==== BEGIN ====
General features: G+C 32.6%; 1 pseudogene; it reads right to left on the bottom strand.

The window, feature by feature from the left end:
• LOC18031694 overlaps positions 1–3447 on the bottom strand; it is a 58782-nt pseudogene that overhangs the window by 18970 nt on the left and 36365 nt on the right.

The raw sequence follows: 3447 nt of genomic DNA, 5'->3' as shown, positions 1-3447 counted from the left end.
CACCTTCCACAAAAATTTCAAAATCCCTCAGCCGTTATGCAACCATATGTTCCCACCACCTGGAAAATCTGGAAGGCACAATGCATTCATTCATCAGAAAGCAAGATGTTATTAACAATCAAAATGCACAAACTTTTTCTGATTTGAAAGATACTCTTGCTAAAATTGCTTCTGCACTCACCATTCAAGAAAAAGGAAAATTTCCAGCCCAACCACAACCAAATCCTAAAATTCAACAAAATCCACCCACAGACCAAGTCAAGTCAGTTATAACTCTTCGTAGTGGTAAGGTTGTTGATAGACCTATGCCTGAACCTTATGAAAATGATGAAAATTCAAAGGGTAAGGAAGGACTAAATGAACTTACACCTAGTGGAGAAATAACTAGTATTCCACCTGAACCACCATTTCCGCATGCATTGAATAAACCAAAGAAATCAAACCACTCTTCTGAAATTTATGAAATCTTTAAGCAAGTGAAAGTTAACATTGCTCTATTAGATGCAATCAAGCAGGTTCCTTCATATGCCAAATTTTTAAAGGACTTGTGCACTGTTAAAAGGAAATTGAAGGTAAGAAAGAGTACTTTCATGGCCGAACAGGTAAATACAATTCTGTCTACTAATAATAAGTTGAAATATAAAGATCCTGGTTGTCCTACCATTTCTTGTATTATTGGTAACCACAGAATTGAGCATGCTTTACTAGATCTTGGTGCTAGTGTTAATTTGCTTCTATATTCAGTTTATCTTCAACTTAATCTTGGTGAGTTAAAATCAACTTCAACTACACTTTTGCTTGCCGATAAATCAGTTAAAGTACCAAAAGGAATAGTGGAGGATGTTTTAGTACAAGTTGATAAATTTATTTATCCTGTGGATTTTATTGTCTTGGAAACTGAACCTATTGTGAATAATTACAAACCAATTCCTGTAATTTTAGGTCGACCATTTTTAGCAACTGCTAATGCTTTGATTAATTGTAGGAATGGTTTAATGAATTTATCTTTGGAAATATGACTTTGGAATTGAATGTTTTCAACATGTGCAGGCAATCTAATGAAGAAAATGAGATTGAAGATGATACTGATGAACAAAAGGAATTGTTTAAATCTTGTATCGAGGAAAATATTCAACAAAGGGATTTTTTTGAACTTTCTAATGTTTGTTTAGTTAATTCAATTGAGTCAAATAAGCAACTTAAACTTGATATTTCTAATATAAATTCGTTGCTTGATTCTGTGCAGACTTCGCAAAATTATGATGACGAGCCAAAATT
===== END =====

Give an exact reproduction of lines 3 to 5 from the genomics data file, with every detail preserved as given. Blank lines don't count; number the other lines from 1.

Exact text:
• LOC18031694 overlaps positions 1–3447 on the bottom strand; it is a 58782-nt pseudogene that overhangs the window by 18970 nt on the left and 36365 nt on the right.

The raw sequence follows: 3447 nt of genomic DNA, 5'->3' as shown, positions 1-3447 counted from the left end.
CACCTTCCACAAAAATTTCAAAATCCCTCAGCCGTTATGCAACCATATGTTCCCACCACCTGGAAAATCTGGAAGGCACAATGCATTCATTCATCAGAAAGCAAGATGTTATTAACAATCAAAATGCACAAACTTTTTCTGATTTGAAAGATACTCTTGCTAAAATTGCTTCTGCACTCACCATTCAAGAAAAAGGAAAATTTCCAGCCCAACCACAACCAAATCCTAAAATTCAACAAAATCCACCCACAGACCAAGTCAAGTCAGTTATAACTCTTCGTAGTGGTAAGGTTGTTGATAGACCTATGCCTGAACCTTATGAAAATGATGAAAATTCAAAGGGTAAGGAAGGACTAAATGAACTTACACCTAGTGGAGAAATAACTAGTATTCCACCTGAACCACCATTTCCGCATGCATTGAATAAACCAAAGAAATCAAACCACTCTTCTGAAATTTATGAAATCTTTAAGCAAGTGAAAGTTAACATTGCTCTATTAGATGCAATCAAGCAGGTTCCTTCATATGCCAAATTTTTAAAGGACTTGTGCACTGTTAAAAGGAAATTGAAGGTAAGAAAGAGTACTTTCATGGCCGAACAGGTAAATACAATTCTGTCTACTAATAATAAGTTGAAATATAAAGATCCTGGTTGTCCTACCATTTCTTGTATTATTGGTAACCACAGAATTGAGCATGCTTTACTAGATCTTGGTGCTAGTGTTAATTTGCTTCTATATTCAGTTTATCTTCAACTTAATCTTGGTGAGTTAAAATCAACTTCAACTACACTTTTGCTTGCCGATAAATCAGTTAAAGTACCAAAAGGAATAGTGGAGGATGTTTTAGTACAAGTTGATAAATTTATTTATCCTGTGGATTTTATTGTCTTGGAAACTGAACCTATTGTGAATAATTACAAACCAATTCCTGTAATTTTAGGTCGACCATTTTTAGCAACTGCTAATGCTTTGATTAATTGTAGGAATGGTTTAATGAATTTATCTTTGGAAATATGACTTTGGAATTGAATGTTTTCAACATGTGCAGGCAATCTAATGAAGAAAATGAGATTGAAGATGATACTGATGAACAAAAGGAATTGTTTAAATCTTGTATCGAGGAAAATATTCAACAAAGGGATTTTTTTGAACTTTCTAATGTTTGTTTAGTTAATTCAATTGAGTCAAATAAGCAACTTAAACTTGATATTTCTAATATAAATTCGTTGCTTGATTCTGTGCAGACTTCGCAAAATTATGATGACGAGCCAAAATT